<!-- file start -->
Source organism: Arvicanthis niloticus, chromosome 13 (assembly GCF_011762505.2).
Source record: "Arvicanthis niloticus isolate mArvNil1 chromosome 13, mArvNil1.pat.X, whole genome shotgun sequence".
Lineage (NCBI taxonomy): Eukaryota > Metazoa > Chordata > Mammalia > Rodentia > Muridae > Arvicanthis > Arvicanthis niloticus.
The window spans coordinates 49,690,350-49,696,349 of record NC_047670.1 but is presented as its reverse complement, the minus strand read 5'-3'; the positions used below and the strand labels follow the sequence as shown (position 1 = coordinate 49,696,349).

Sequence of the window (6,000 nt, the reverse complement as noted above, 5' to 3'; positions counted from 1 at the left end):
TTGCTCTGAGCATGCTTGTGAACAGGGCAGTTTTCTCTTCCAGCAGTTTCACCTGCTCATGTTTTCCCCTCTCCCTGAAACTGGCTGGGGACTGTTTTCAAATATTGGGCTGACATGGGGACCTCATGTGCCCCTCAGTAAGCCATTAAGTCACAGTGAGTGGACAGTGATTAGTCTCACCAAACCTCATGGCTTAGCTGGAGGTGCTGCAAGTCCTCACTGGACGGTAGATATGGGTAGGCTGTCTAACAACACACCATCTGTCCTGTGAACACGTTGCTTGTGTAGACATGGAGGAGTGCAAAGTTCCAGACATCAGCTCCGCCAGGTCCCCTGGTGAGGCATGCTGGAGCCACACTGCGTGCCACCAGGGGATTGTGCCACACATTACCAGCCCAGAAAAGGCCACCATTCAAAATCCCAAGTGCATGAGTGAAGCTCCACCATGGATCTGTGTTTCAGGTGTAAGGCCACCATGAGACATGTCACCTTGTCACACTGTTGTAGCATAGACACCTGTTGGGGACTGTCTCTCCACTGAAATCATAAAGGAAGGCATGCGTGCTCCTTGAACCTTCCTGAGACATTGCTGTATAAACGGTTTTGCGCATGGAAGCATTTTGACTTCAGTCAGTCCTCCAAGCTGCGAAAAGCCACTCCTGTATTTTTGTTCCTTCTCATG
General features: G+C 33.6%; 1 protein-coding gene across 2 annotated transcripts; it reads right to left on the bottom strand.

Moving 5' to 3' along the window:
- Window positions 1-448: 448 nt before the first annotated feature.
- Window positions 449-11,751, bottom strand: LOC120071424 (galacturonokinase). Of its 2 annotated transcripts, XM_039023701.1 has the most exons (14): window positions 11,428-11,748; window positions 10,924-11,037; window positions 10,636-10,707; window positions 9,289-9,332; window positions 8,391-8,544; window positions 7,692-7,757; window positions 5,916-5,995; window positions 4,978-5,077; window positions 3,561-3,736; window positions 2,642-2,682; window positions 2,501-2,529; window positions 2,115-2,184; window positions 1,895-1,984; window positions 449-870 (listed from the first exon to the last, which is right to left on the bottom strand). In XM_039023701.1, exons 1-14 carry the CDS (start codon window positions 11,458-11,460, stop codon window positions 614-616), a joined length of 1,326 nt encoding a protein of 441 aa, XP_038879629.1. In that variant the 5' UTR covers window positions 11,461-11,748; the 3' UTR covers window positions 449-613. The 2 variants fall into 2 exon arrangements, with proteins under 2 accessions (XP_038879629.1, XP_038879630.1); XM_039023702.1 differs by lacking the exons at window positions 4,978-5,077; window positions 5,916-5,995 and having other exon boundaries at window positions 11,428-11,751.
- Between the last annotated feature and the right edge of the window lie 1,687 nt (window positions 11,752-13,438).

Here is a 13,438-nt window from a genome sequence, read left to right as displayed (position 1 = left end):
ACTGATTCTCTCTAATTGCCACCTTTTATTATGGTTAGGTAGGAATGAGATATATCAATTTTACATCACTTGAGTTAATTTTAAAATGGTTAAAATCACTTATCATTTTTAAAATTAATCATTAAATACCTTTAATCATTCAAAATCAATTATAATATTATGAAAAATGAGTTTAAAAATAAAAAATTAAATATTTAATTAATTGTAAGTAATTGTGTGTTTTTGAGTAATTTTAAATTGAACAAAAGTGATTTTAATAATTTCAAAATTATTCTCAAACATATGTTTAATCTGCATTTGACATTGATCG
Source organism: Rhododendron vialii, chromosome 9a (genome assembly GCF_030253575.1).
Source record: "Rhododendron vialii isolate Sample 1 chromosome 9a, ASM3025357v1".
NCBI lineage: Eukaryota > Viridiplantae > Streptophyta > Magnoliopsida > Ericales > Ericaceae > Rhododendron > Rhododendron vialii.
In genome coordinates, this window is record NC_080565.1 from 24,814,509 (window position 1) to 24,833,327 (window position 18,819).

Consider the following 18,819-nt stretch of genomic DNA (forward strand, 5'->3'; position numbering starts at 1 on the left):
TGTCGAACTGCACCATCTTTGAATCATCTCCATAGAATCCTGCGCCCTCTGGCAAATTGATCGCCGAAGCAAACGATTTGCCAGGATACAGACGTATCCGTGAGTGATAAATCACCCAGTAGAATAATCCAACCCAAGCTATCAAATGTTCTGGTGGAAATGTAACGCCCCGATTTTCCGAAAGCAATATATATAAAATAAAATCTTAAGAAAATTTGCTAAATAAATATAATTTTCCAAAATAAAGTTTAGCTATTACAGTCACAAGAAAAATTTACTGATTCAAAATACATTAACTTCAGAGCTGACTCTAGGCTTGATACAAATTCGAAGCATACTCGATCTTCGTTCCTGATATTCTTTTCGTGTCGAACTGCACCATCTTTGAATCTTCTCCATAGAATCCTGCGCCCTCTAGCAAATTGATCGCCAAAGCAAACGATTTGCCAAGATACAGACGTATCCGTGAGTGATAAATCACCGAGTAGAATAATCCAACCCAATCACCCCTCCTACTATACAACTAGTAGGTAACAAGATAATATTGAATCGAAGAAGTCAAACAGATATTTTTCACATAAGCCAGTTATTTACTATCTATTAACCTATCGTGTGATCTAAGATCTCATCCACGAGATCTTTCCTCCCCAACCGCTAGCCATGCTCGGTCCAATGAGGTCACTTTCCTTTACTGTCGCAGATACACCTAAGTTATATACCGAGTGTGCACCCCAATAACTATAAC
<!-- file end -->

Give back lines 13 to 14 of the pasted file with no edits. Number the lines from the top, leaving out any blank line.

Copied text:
ACTGATTCTCTCTAATTGCCACCTTTTATTATGGTTAGGTAGGAATGAGATATATCAATTTTACATCACTTGAGTTAATTTTAAAATGGTTAAAATCACTTATCATTTTTAAAATTAATCATTAAATACCTTTAATCATTCAAAATCAATTATAATATTATGAAAAATGAGTTTAAAAATAAAAAATTAAATATTTAATTAATTGTAAGTAATTGTGTGTTTTTGAGTAATTTTAAATTGAACAAAAGTGATTTTAATAATTTCAAAATTATTCTCAAACATATGTTTAATCTGCATTTGACATTGATCG
Source organism: Rhododendron vialii, chromosome 9a (genome assembly GCF_030253575.1).